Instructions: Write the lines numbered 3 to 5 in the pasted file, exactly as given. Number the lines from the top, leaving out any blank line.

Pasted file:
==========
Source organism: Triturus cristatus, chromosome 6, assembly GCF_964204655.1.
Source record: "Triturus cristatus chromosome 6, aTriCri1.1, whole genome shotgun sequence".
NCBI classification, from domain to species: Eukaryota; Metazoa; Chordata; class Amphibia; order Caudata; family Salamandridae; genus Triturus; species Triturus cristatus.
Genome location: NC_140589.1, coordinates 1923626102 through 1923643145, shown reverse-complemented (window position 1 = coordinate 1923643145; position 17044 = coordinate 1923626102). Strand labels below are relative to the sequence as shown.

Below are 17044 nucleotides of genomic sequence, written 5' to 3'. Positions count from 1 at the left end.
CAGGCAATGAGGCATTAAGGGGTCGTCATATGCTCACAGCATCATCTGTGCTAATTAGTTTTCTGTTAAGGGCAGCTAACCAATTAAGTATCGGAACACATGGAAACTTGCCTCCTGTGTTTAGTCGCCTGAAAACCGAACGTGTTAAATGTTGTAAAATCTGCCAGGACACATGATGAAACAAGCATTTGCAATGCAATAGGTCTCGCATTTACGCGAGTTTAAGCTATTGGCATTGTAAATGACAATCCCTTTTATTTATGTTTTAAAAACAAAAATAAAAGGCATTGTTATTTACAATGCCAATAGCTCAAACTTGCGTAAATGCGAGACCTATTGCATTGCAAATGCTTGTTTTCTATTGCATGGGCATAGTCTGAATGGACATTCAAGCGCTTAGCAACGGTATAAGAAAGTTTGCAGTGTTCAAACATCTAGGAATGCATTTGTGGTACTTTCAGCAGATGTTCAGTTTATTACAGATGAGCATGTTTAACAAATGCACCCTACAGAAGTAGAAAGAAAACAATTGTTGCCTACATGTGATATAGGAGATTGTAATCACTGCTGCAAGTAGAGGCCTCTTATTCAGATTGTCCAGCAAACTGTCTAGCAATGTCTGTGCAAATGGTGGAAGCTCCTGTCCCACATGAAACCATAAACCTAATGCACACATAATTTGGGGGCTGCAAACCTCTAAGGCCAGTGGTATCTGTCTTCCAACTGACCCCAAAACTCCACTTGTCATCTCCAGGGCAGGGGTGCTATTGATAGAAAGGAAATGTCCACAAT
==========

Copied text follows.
NCBI classification, from domain to species: Eukaryota; Metazoa; Chordata; class Amphibia; order Caudata; family Salamandridae; genus Triturus; species Triturus cristatus.
Genome location: NC_140589.1, coordinates 1923626102 through 1923643145, shown reverse-complemented (window position 1 = coordinate 1923643145; position 17044 = coordinate 1923626102). Strand labels below are relative to the sequence as shown.

Below are 17044 nucleotides of genomic sequence, written 5' to 3'. Positions count from 1 at the left end.